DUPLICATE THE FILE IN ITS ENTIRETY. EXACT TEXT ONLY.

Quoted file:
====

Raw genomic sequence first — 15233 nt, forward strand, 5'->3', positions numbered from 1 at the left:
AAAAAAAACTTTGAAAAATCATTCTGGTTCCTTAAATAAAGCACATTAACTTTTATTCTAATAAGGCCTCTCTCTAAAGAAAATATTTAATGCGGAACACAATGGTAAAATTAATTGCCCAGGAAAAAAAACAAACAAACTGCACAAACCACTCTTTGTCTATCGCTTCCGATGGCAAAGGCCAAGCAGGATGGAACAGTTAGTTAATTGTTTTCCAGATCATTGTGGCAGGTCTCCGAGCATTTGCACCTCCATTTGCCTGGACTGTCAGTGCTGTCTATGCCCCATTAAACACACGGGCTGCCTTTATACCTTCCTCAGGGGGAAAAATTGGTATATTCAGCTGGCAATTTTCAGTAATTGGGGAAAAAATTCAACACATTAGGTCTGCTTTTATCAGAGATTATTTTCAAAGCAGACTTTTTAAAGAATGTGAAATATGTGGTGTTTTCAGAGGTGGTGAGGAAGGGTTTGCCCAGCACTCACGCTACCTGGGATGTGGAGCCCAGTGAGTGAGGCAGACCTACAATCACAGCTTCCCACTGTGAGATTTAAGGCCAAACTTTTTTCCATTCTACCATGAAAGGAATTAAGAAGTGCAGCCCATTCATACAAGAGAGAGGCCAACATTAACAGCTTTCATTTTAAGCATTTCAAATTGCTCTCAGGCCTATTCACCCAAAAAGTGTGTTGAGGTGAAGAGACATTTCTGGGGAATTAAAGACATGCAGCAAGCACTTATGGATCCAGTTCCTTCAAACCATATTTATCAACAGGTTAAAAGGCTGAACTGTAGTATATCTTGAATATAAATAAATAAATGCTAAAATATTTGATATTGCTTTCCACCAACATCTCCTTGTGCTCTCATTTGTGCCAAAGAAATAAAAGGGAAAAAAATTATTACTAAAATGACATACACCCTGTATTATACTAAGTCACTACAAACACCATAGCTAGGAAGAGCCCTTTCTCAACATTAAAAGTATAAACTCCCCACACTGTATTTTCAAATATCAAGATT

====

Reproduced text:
Raw genomic sequence first — 15233 nt, forward strand, 5'->3', positions numbered from 1 at the left:
AAAAAAAACTTTGAAAAATCATTCTGGTTCCTTAAATAAAGCACATTAACTTTTATTCTAATAAGGCCTCTCTCTAAAGAAAATATTTAATGCGGAACACAATGGTAAAATTAATTGCCCAGGAAAAAAAACAAACAAACTGCACAAACCACTCTTTGTCTATCGCTTCCGATGGCAAAGGCCAAGCAGGATGGAACAGTTAGTTAATTGTTTTCCAGATCATTGTGGCAGGTCTCCGAGCATTTGCACCTCCATTTGCCTGGACTGTCAGTGCTGTCTATGCCCCATTAAACACACGGGCTGCCTTTATACCTTCCTCAGGGGGAAAAATTGGTATATTCAGCTGGCAATTTTCAGTAATTGGGGAAAAAATTCAACACATTAGGTCTGCTTTTATCAGAGATTATTTTCAAAGCAGACTTTTTAAAGAATGTGAAATATGTGGTGTTTTCAGAGGTGGTGAGGAAGGGTTTGCCCAGCACTCACGCTACCTGGGATGTGGAGCCCAGTGAGTGAGGCAGACCTACAATCACAGCTTCCCACTGTGAGATTTAAGGCCAAACTTTTTTCCATTCTACCATGAAAGGAATTAAGAAGTGCAGCCCATTCATACAAGAGAGAGGCCAACATTAACAGCTTTCATTTTAAGCATTTCAAATTGCTCTCAGGCCTATTCACCCAAAAAGTGTGTTGAGGTGAAGAGACATTTCTGGGGAATTAAAGACATGCAGCAAGCACTTATGGATCCAGTTCCTTCAAACCATATTTATCAACAGGTTAAAAGGCTGAACTGTAGTATATCTTGAATATAAATAAATAAATGCTAAAATATTTGATATTGCTTTCCACCAACATCTCCTTGTGCTCTCATTTGTGCCAAAGAAATAAAAGGGAAAAAAATTATTACTAAAATGACATACACCCTGTATTATACTAAGTCACTACAAACACCATAGCTAGGAAGAGCCCTTTCTCAACATTAAAAGTATAAACTCCCCACACTGTATTTTCAAATATCAAGATT